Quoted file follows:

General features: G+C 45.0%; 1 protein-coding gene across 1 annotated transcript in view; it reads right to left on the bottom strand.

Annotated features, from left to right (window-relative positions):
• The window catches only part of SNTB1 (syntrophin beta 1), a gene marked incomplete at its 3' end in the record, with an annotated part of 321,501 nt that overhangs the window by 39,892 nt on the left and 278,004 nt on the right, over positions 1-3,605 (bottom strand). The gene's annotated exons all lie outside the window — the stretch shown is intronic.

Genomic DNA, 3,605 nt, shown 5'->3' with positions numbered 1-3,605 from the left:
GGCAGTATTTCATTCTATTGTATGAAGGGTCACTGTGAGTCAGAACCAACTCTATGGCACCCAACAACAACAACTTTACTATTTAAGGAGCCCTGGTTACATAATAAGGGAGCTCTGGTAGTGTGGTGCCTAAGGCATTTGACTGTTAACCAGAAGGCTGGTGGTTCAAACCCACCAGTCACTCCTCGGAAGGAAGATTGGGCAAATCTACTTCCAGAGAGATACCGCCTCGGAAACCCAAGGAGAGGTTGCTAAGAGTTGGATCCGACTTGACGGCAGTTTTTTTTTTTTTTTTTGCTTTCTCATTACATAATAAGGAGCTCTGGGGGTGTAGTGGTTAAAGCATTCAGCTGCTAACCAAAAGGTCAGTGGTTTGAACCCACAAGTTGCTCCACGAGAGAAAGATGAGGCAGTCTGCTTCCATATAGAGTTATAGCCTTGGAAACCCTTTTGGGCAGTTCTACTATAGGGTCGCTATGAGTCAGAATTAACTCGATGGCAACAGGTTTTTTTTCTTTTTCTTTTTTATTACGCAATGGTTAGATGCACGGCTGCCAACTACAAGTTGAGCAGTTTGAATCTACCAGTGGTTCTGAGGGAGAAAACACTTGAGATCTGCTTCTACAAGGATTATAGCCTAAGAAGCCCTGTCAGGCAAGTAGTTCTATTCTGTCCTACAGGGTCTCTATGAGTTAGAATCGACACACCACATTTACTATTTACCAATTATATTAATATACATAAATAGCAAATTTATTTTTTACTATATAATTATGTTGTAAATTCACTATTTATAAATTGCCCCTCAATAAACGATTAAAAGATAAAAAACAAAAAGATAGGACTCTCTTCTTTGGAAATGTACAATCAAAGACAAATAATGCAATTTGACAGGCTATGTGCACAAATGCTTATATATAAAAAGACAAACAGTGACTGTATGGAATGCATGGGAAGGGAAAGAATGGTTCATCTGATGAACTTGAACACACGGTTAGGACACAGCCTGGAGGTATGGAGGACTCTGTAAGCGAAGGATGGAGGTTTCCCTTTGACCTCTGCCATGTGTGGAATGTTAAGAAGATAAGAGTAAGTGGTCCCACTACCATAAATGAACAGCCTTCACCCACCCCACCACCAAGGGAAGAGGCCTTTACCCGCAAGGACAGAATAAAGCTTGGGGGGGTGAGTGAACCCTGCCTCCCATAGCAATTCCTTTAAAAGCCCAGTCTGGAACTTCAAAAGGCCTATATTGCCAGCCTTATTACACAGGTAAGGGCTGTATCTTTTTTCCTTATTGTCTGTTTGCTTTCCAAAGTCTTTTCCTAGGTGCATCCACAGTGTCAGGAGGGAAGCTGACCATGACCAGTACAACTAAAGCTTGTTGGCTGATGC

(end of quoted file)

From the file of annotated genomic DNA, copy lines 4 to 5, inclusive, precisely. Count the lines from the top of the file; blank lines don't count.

Genomic DNA, 3,605 nt, shown 5'->3' with positions numbered 1-3,605 from the left:
GGCAGTATTTCATTCTATTGTATGAAGGGTCACTGTGAGTCAGAACCAACTCTATGGCACCCAACAACAACAACTTTACTATTTAAGGAGCCCTGGTTACATAATAAGGGAGCTCTGGTAGTGTGGTGCCTAAGGCATTTGACTGTTAACCAGAAGGCTGGTGGTTCAAACCCACCAGTCACTCCTCGGAAGGAAGATTGGGCAAATCTACTTCCAGAGAGATACCGCCTCGGAAACCCAAGGAGAGGTTGCTAAGAGTTGGATCCGACTTGACGGCAGTTTTTTTTTTTTTTTTTGCTTTCTCATTACATAATAAGGAGCTCTGGGGGTGTAGTGGTTAAAGCATTCAGCTGCTAACCAAAAGGTCAGTGGTTTGAACCCACAAGTTGCTCCACGAGAGAAAGATGAGGCAGTCTGCTTCCATATAGAGTTATAGCCTTGGAAACCCTTTTGGGCAGTTCTACTATAGGGTCGCTATGAGTCAGAATTAACTCGATGGCAACAGGTTTTTTTTCTTTTTCTTTTTTATTACGCAATGGTTAGATGCACGGCTGCCAACTACAAGTTGAGCAGTTTGAATCTACCAGTGGTTCTGAGGGAGAAAACACTTGAGATCTGCTTCTACAAGGATTATAGCCTAAGAAGCCCTGTCAGGCAAGTAGTTCTATTCTGTCCTACAGGGTCTCTATGAGTTAGAATCGACACACCACATTTACTATTTACCAATTATATTAATATACATAAATAGCAAATTTATTTTTTACTATATAATTATGTTGTAAATTCACTATTTATAAATTGCCCCTCAATAAACGATTAAAAGATAAAAAACAAAAAGATAGGACTCTCTTCTTTGGAAATGTACAATCAAAGACAAATAATGCAATTTGACAGGCTATGTGCACAAATGCTTATATATAAAAAGACAAACAGTGACTGTATGGAATGCATGGGAAGGGAAAGAATGGTTCATCTGATGAACTTGAACACACGGTTAGGACACAGCCTGGAGGTATGGAGGACTCTGTAAGCGAAGGATGGAGGTTTCCCTTTGACCTCTGCCATGTGTGGAATGTTAAGAAGATAAGAGTAAGTGGTCCCACTACCATAAATGAACAGCCTTCACCCACCCCACCACCAAGGGAAGAGGCCTTTACCCGCAAGGACAGAATAAAGCTTGGGGGGGTGAGTGAACCCTGCCTCCCATAGCAATTCCTTTAAAAGCCCAGTCTGGAACTTCAAAAGGCCTATATTGCCAGCCTTATTACACAGGTAAGGGCTGTATCTTTTTTCCTTATTGTCTGTTTGCTTTCCAAAGTCTTTTCCTAGGTGCATCCACAGTGTCAGGAGGGAAGCTGACCATGACCAGTACAACTAAAGCTTGTTGGCTGATGC